Given the uncertainty, experience from past recessions would suggest that mortgages availability may be reduced and mortgage criteria may be tightened thereby making it harder to get mortgage funding particularly on purchases with lower deposits. In fact, I say the first example of this coming to pass yesterday when TSB tighted up its Buy to Let mortgage criteria.
This is a really interesting one. Certain factors would suggest interest rates will go us eg Rating Agencies downgrading the UK’s credit rating, lower Sterling meaning higher prices which will create inflation which will need to be controlled. However, other factors would suggest that interet rates will remain stable and would be reduced if they were not already at 0.5% which means that the Bank of England may need to ‘print money’ (Quantitive Easing) instead.
On balance, it is looking like interest rates are set to remain stable in the short term and there is a possibility of some printing of money.
Lower growth or even recession
The turmoil caused by the EU Referendum vote in the UK and beyond will result in lower growth in the UK Economy or even recession.
Let’s keep perspective
Before the EU Referendum, George Osborne said that house prices may fall by 18%. As I said in my blog on Monday, I think that house prices will fall but not by 18%.
To give this some context, the financial crash in 2007-08 did cause house prices to fall. In Midlothian, the average house price fell from a peak of £164,653 in August 2007 to a low of £136,278 in February 2011 which is a fall of 17.2% and the financial crash of 2007-08 was huge, the biggest since the Great Depression of 1929.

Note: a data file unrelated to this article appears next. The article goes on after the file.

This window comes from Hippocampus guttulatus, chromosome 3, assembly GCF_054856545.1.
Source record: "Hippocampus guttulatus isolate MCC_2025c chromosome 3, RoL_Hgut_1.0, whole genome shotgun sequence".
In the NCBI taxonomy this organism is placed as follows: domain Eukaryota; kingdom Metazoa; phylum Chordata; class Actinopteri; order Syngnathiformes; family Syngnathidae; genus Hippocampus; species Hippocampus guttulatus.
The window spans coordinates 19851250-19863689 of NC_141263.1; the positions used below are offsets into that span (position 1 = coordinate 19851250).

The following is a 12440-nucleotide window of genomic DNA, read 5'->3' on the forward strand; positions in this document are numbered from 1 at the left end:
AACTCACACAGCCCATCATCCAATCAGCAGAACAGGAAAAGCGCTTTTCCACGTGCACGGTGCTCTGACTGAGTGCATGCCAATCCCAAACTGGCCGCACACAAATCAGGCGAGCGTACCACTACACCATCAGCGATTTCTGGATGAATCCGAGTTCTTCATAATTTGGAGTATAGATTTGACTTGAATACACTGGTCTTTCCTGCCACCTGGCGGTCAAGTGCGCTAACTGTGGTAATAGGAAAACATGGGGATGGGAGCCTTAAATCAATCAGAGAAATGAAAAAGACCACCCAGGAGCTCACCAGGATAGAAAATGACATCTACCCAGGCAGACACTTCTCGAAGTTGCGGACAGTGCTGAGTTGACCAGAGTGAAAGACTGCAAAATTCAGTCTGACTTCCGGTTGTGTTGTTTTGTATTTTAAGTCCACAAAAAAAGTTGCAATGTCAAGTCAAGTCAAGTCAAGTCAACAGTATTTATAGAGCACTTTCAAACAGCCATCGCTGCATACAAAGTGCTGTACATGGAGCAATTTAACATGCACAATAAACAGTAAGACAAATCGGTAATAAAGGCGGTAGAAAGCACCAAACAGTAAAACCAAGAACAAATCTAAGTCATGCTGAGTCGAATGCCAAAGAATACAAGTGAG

Pulling these factors together
Based on the above trends, previous experience would suggest that we are likely to be entering a period of huge uncertainty with lower growth or even recession as well as tighter credit terms. This will result in house prices falling as demand for houses is reduced but an increased demand for rented properties which provided people with much more flexibility.
In the last recession, the savvy (many said ‘brave’ at the time!), buy to let investors with cash or access to finance (which harder to come by) continued to buy properties as they could get them at competitive prices because demand for properties to buy was lower and they could rent them easily as demand for rented accommodation was high. They then either sold the properties when the market picked up or held on to them as longer term buy to let investors.
Will history repeat itself in the Penicuik property market?
A few more interesting articles about the Penicuik property market:
- Scotland votes remain, UK votes leave – what now for the 5,302 Penicuik landlords and homeowners? http://bit.ly/293AhoM
- Penicuik property – weirdest deal breakers http://bit.ly/28QAmw4
- Penicuik or Dalkeith for a Buy to Let investment. Which is the best? http://bit.ly/1Pv7ouS
- Who is to Blame for Crisis in the Penicuik Property Market? http://bit.ly/1VOjs0V
- £4,400 helping hand for
Penicuik first time buyers http://bit.ly/1XSYJJd